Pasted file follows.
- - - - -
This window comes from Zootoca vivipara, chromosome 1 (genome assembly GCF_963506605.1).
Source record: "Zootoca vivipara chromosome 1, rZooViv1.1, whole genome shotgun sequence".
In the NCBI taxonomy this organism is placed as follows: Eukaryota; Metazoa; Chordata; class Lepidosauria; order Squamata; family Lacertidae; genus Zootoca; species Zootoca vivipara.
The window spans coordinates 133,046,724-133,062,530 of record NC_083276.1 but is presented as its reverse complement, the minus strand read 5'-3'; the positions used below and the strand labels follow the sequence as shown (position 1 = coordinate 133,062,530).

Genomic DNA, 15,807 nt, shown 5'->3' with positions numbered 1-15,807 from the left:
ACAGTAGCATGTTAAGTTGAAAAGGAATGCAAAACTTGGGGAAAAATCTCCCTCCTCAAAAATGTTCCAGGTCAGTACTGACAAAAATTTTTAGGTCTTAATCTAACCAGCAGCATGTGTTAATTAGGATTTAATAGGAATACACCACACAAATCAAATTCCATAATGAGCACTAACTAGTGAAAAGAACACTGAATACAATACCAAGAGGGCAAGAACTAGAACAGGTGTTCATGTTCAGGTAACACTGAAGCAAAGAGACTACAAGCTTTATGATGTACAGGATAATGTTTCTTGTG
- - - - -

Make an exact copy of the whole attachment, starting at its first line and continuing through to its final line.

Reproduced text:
This window comes from Zootoca vivipara, chromosome 1 (genome assembly GCF_963506605.1).
Source record: "Zootoca vivipara chromosome 1, rZooViv1.1, whole genome shotgun sequence".
In the NCBI taxonomy this organism is placed as follows: Eukaryota; Metazoa; Chordata; class Lepidosauria; order Squamata; family Lacertidae; genus Zootoca; species Zootoca vivipara.
The window spans coordinates 133,046,724-133,062,530 of record NC_083276.1 but is presented as its reverse complement, the minus strand read 5'-3'; the positions used below and the strand labels follow the sequence as shown (position 1 = coordinate 133,062,530).

Genomic DNA, 15,807 nt, shown 5'->3' with positions numbered 1-15,807 from the left:
ACAGTAGCATGTTAAGTTGAAAAGGAATGCAAAACTTGGGGAAAAATCTCCCTCCTCAAAAATGTTCCAGGTCAGTACTGACAAAAATTTTTAGGTCTTAATCTAACCAGCAGCATGTGTTAATTAGGATTTAATAGGAATACACCACACAAATCAAATTCCATAATGAGCACTAACTAGTGAAAAGAACACTGAATACAATACCAAGAGGGCAAGAACTAGAACAGGTGTTCATGTTCAGGTAACACTGAAGCAAAGAGACTACAAGCTTTATGATGTACAGGATAATGTTTCTTGTG